The Hornets have, at long last, a solid front office. GM Dell Demps has made solid transactions so far, Monty Williams has proved to be a promising young head coach, and President Hugh Weber somehow convinced both of these guys to come to a team without an owner, so he's clearly a great salesman. Their personnel, scouting reports, and computers are all secure in New Orleans.
In addition, there's no NBA analogue to the refusal of the MLB to bring up the reserves. Though the Hornets will likely head into free agency without an increase in their budget, we weren't anticipating that the Hornets would pay the luxury tax any time soon. As a result, it's likely that the Hornets, due to their strong organization and their already low payroll, will continue to remain a competitive NBA team while the Expos were relegated to punchlines.
3) Basketball is viable in New Orleans.
The Expos had nobody showing up to their games. They ranked dead last in attendance for four years before the purchase, and they were dead last in the three years after the purchase in which the Expos stayed in Montreal. Many years, they had half the attendance of the team with the second-lowest attendance. Baseball was not viable in Montreal.
In contrast, the Hornets are in the lower tier of NBA attendance, but are nowhere near the Expos' level of futility. For the last three years, the Kings, Nets, and 76ers all had lower attendance every single year, and nobody says that basketball isn't viable in Sacramento, New Jersey, or Philadelphia. The Hornets haven't finished in the bottom three in attendance over the past four years. While the Hornets aren't going to be a major-market team in New Orleans, they have the fan base to make them successful over the long haul.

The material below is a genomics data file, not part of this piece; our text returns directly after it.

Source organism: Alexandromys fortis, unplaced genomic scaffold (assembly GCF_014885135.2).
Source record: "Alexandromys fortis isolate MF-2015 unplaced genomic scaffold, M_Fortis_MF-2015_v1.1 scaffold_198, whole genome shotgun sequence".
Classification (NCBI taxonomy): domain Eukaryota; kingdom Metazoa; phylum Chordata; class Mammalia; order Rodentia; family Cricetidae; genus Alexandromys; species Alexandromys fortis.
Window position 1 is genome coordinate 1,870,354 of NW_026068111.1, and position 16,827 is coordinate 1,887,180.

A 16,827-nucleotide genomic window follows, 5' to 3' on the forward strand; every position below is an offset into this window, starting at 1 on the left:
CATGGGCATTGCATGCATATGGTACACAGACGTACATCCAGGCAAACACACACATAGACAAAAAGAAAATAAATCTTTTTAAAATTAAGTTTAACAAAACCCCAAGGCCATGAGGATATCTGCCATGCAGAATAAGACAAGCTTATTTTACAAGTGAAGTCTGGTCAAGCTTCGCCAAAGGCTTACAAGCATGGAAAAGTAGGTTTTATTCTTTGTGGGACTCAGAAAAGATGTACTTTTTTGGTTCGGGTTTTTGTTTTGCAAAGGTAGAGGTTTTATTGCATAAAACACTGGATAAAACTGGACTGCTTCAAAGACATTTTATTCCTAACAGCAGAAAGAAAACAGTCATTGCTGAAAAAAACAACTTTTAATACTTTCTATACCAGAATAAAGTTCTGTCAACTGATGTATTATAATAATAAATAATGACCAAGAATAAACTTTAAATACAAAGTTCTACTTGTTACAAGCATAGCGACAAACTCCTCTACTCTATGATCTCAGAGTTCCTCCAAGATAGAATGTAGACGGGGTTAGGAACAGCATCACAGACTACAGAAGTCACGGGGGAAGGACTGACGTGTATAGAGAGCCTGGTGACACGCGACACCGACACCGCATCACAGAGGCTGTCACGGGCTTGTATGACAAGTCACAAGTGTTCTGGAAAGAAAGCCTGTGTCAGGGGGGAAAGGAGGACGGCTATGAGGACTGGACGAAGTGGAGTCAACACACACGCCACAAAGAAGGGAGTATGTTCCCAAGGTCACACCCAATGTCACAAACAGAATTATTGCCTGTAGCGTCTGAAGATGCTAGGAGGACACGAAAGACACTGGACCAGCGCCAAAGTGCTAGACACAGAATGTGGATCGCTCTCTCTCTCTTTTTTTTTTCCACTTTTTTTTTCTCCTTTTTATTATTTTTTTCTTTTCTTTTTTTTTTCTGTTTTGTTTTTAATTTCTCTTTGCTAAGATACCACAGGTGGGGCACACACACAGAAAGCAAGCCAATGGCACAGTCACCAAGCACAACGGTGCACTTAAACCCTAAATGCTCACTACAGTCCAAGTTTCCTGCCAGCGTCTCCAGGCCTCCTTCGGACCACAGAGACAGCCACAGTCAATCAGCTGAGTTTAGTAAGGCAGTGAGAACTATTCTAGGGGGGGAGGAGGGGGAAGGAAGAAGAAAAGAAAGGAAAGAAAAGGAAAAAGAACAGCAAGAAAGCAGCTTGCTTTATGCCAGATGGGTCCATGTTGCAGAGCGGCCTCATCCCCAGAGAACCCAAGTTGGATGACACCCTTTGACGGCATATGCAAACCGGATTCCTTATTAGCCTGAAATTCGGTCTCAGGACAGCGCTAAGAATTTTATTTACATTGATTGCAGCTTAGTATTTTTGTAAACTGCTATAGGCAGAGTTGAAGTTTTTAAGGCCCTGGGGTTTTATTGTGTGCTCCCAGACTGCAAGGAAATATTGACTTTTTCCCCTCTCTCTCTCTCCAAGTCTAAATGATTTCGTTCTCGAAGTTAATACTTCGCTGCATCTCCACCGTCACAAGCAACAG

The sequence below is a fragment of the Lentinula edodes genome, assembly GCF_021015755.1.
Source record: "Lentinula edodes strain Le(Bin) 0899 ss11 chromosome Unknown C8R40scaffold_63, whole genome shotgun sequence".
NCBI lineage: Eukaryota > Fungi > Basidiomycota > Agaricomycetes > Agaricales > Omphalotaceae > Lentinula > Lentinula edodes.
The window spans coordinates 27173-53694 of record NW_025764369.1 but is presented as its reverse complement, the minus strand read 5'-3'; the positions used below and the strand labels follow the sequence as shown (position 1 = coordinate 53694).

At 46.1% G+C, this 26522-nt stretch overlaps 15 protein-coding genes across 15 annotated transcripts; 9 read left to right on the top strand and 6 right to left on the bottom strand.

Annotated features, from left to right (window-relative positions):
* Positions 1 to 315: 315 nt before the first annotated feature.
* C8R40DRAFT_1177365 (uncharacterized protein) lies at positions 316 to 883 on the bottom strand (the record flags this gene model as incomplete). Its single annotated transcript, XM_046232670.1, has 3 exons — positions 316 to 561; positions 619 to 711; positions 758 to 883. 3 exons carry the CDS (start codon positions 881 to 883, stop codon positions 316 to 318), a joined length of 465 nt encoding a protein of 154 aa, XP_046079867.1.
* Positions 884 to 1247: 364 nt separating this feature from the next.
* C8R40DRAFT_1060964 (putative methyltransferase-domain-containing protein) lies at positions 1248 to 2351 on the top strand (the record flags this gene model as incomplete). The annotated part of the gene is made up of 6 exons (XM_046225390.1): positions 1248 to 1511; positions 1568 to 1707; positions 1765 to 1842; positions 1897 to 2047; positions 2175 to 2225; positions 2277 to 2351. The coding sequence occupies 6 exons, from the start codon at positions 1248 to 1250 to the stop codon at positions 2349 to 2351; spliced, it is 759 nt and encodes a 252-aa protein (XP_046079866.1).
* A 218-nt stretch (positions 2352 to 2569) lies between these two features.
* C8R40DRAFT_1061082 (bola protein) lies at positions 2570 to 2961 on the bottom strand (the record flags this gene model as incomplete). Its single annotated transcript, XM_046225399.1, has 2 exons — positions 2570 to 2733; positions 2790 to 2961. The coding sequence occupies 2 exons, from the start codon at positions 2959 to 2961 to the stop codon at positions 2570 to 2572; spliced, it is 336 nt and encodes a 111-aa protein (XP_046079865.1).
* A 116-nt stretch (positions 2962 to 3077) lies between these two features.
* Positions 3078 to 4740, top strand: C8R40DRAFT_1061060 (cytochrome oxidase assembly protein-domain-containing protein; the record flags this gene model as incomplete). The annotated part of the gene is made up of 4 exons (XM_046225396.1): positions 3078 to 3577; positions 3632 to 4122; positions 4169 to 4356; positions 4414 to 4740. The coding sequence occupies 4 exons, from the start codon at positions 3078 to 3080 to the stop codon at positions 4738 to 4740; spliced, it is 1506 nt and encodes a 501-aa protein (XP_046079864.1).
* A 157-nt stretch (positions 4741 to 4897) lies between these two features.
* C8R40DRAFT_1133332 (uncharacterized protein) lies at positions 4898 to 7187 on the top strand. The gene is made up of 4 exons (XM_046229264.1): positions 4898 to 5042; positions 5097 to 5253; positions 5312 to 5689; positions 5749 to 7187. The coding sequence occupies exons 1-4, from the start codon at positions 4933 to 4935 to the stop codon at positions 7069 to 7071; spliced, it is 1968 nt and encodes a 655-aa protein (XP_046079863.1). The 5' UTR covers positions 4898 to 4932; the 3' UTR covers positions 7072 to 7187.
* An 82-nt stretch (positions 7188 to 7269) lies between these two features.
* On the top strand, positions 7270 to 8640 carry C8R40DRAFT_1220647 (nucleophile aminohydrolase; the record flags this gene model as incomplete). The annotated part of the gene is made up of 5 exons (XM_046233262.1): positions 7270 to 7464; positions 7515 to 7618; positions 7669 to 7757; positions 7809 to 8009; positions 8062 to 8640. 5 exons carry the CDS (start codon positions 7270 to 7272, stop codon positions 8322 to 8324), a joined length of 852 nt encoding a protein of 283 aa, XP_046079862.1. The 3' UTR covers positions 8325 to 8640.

In addition, the NBA supports basketball in New Orleans, and has shown a lot of confidence in the city. David Stern says that the League is stepping in to keep basketball in New Orleans as part of the League's commitment to the city post-Katrina. The MLB clearly wanted baseball out of Montreal, and Bud Selig always said that he wanted the Expos to be relocated (and even made the Expos play half of their home games in Puerto Rico in 2003).
4) Basketball is rising, baseball was falling
The Expos were a desperate team in a desperate sport. The juice that the McGwire-Sosa home-run-athon provided MLB had waned by 2001, and league-wide attendance was continuing to fall. Interest in the sport was waning, and baseball was having to confront the reality that it might have expanded too quickly. Many wondered if the talent in the league had been spread too thin.
The NBA is a league still on the rise. Attendance, revenues, and interest are all on the uptick, even in a terrible economy. Fundamentally, the league is sound, and there's more than enough talent to go around. As a result, the Hornets are a much more valuable franchise than the Expos were if only because they compete in a growing and vibrant League.
*The Phoenix Coyotes do not apply because the NHL is clearly not a major American sports league.